Logan Webb's first career shutout sends Giants into the break with momentum (2024)

SAN FRANCISCO — Logan Webb thought about the time that Buster Posey jinxed him.

He was a young right-hander having one of the best starts of his career. He’d thrown a manageable 81 pitches through seven innings. He was churning efficient outs with his two-seamer and changeup. The buzzing anticipation in the stands grew louder from one inning to the next.


It was the final day of the regular season in 2021, the Giants were cruising with an 11-1 lead over the Padres, and they were six outs away from clinching the NL West and celebrating one of the most exhausting and hard-fought division championships in history.

Posey walked up to Webb in the dugout and made a promise: I’ll give you a hug after this game.

“And then in the eighth, I gave up (three) straight hits and was out of the game,” said Webb, smiling at the memory.

Instead, reliever Dom Leone became an answer to a trivia question. Leone received the last official celebratory Buster Hug in franchise history. Those memories stirred within Webb after the seventh inning Sunday afternoon, when he needed just four pitches to retire three Colorado Rockies batters and give himself a shot at achieving a long-held goal.

“Just keep throwing strikes,” Webb told himself. “Stay with the same approach, don’t do anything different.”

Webb stayed the course, received a generous call in the ninth while striking out the side, and Patrick Bailey was there to embrace him as he sent the Giants with momentum into the All-Star break with a 1-0 victory. Webb scattered seven hits, struck out 10 and did not walk a batter while firing the first shutout of his career. It was also his first career complete game in the big leagues — a somewhat surprising box that remained unchecked for a staff ace who has established himself as one of the most durable performers in the big leagues.

Webb leads the major leagues with 126 innings. He’s the first Giants pitcher to lead the majors in innings at the All-Star break since Johnny Cueto (131 1/3) started for the NL All-Star team in 2016. Prior to that, Gaylord Perry (187 2/3 innings in 1970) and Juan Marichal (in 1966-67 and ’69) were the only other Giants pitchers in the San Francisco era to accomplish the feat.

“That was like the playoffs when it got loud with every strikeout, every out,” Webb said. “It’s a good feeling. Hopefully I can get some more of those feelings.”

Webb was at 88 pitches through eight innings and the margin remained razor thin because the Giants’ struggling offense had been limited to J.D. Davis’ home run in the fourth. Only once in Webb’s career had Giants manager Gabe Kapler allowed him to try for the complete game in the ninth, in a game May 30 of last season in Philadelphia, and that decision instantly backfired when Kyle Schwarber led off the inning with a tying home run.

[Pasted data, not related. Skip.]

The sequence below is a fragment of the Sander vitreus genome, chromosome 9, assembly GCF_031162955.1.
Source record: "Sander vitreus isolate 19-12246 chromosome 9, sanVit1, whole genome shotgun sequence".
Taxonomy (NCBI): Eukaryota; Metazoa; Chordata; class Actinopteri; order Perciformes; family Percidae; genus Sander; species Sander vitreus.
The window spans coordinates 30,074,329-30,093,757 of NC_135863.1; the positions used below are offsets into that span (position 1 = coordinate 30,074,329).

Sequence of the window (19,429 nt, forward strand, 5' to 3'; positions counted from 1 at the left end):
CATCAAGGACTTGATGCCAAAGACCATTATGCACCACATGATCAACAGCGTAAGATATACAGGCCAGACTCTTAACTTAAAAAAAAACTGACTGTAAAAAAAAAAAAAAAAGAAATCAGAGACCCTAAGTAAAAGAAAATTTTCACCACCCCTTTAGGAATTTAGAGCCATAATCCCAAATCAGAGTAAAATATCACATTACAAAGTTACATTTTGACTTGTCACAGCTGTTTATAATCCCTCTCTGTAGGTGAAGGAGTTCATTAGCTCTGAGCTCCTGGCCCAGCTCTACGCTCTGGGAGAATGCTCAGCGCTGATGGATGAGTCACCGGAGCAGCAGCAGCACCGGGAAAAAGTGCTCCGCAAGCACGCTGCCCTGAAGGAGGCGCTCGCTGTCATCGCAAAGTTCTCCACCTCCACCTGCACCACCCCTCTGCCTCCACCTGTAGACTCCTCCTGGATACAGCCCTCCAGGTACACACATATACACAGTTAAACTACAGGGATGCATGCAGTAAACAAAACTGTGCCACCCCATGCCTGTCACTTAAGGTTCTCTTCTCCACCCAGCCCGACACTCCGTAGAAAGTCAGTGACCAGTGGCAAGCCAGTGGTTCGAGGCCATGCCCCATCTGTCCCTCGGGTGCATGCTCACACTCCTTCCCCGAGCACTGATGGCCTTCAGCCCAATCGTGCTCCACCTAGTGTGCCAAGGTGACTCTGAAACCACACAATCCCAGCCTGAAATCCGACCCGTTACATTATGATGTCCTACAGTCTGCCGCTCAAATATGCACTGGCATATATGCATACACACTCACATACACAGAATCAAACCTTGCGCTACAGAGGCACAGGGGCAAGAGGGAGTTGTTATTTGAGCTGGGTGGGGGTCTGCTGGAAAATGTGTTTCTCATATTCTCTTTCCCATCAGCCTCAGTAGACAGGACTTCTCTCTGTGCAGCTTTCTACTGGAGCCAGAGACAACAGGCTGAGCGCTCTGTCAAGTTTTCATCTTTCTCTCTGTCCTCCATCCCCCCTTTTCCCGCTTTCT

On three other occasions when Webb completed eight innings, Kapler went to his bullpen. This time was different. The manager left All-Star closer and major-league saves leader Camilo Doval in the bullpen and sent Webb back to the mound. The crowd of 36,050 let out an approving and perhaps startled cheer as Webb skipped out of the dugout for the ninth.

“He earned the opportunity,” Kapler said. “We’ve got a full house on their feet wanting to see him come back out for the ninth. But you also have arguably the game’s best closer out there. You try to make the best decision on who’s the best person to get the next three hitters out, but at the same time you really want to reward Logan for his performance up to that point.

“Look, at the end of the day, this is an entertaining game and Logan did just that today. He entertained everybody with a fantastic performance.”

In a half-season that featured the most unconventional pitching usage patterns in Giants history, they went into the break with a performance that was both wholly conventional and wholly satisfying. The decision to let Webb go the distance was a nod of respect, not just for retiring more batters than anyone else prior to the break, but for delivering the reliably deep starts that allow the Giants to leverage matchups and use tandem starters and keep their opponents guessing at whom they’ll face in a given series.


“He’s eaten up so many innings,” said Bailey, who paused to correct his word choice. “Well, I wouldn’t say eaten up innings. He’s dominated a lot of innings and helped out our bullpen all year. For him to get a shutout is really cool.”

The game isn’t managed the same way anymore. To call a pitcher an innings eater used to be a compliment. Now there’s a pejorative edge to it. Front offices don’t value the 200-inning, 4.50 ERA season the way they used to. They’ve drilled down, become more efficient with bullpen usage and diversified their bulk-innings usage. There’s a reason that a pitcher like Jeff Samardzija didn’t last long once the Kapler-Zaidi group took over.

So when you can throw 200 innings in today’s game, it’s a compliment to more than durability. It means you’ve been consistently excellent — deemed the best option to face the next three batters every time you take the mound.

That’s the next goal on Webb’s list.

“I really want to get to 200 innings,” he said. “I came up with a lot of guys who were good at doing that. That rubbed off on me. I just want to say I got to 200 innings and was ready to go out there for the team every five days. We’ve got a long way to go but it shows the team is trusting me to keep going out there.”

The closest Webb came to throwing a complete game in the big leagues was in a July game at San Diego last year. He had thrown eight innings against the Padres and was on the hook to take a 1-0 loss before the Giants tied it in the ninth to force extra innings. Those eight-inning complete games in road losses might be official. But there’s nothing satisfying about them. This one scratched the right itch.